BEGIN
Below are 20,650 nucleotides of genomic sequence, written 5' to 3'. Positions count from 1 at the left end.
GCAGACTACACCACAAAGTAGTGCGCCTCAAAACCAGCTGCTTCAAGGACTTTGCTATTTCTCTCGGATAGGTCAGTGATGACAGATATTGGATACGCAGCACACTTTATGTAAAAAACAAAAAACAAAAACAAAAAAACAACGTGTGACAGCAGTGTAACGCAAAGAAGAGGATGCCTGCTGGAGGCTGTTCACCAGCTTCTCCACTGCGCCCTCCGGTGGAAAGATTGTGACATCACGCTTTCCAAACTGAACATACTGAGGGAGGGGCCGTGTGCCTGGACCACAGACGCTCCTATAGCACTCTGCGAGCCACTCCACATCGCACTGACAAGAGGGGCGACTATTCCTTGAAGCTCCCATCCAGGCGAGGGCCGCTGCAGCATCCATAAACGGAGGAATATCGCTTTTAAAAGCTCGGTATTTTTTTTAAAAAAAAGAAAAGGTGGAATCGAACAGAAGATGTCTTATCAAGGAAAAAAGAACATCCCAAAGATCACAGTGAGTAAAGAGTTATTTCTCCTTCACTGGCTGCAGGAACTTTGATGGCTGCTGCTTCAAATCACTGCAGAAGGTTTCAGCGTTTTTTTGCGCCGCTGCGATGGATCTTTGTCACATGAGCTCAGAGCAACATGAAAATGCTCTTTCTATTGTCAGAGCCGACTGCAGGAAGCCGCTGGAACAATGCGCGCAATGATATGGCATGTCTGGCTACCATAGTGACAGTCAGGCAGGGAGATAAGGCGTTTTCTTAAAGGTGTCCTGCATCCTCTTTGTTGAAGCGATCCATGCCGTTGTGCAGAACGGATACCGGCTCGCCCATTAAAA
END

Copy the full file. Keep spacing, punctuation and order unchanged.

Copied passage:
Below are 20,650 nucleotides of genomic sequence, written 5' to 3'. Positions count from 1 at the left end.
GCAGACTACACCACAAAGTAGTGCGCCTCAAAACCAGCTGCTTCAAGGACTTTGCTATTTCTCTCGGATAGGTCAGTGATGACAGATATTGGATACGCAGCACACTTTATGTAAAAAACAAAAAACAAAAACAAAAAAACAACGTGTGACAGCAGTGTAACGCAAAGAAGAGGATGCCTGCTGGAGGCTGTTCACCAGCTTCTCCACTGCGCCCTCCGGTGGAAAGATTGTGACATCACGCTTTCCAAACTGAACATACTGAGGGAGGGGCCGTGTGCCTGGACCACAGACGCTCCTATAGCACTCTGCGAGCCACTCCACATCGCACTGACAAGAGGGGCGACTATTCCTTGAAGCTCCCATCCAGGCGAGGGCCGCTGCAGCATCCATAAACGGAGGAATATCGCTTTTAAAAGCTCGGTATTTTTTTTAAAAAAAAGAAAAGGTGGAATCGAACAGAAGATGTCTTATCAAGGAAAAAAGAACATCCCAAAGATCACAGTGAGTAAAGAGTTATTTCTCCTTCACTGGCTGCAGGAACTTTGATGGCTGCTGCTTCAAATCACTGCAGAAGGTTTCAGCGTTTTTTTGCGCCGCTGCGATGGATCTTTGTCACATGAGCTCAGAGCAACATGAAAATGCTCTTTCTATTGTCAGAGCCGACTGCAGGAAGCCGCTGGAACAATGCGCGCAATGATATGGCATGTCTGGCTACCATAGTGACAGTCAGGCAGGGAGATAAGGCGTTTTCTTAAAGGTGTCCTGCATCCTCTTTGTTGAAGCGATCCATGCCGTTGTGCAGAACGGATACCGGCTCGCCCATTAAAA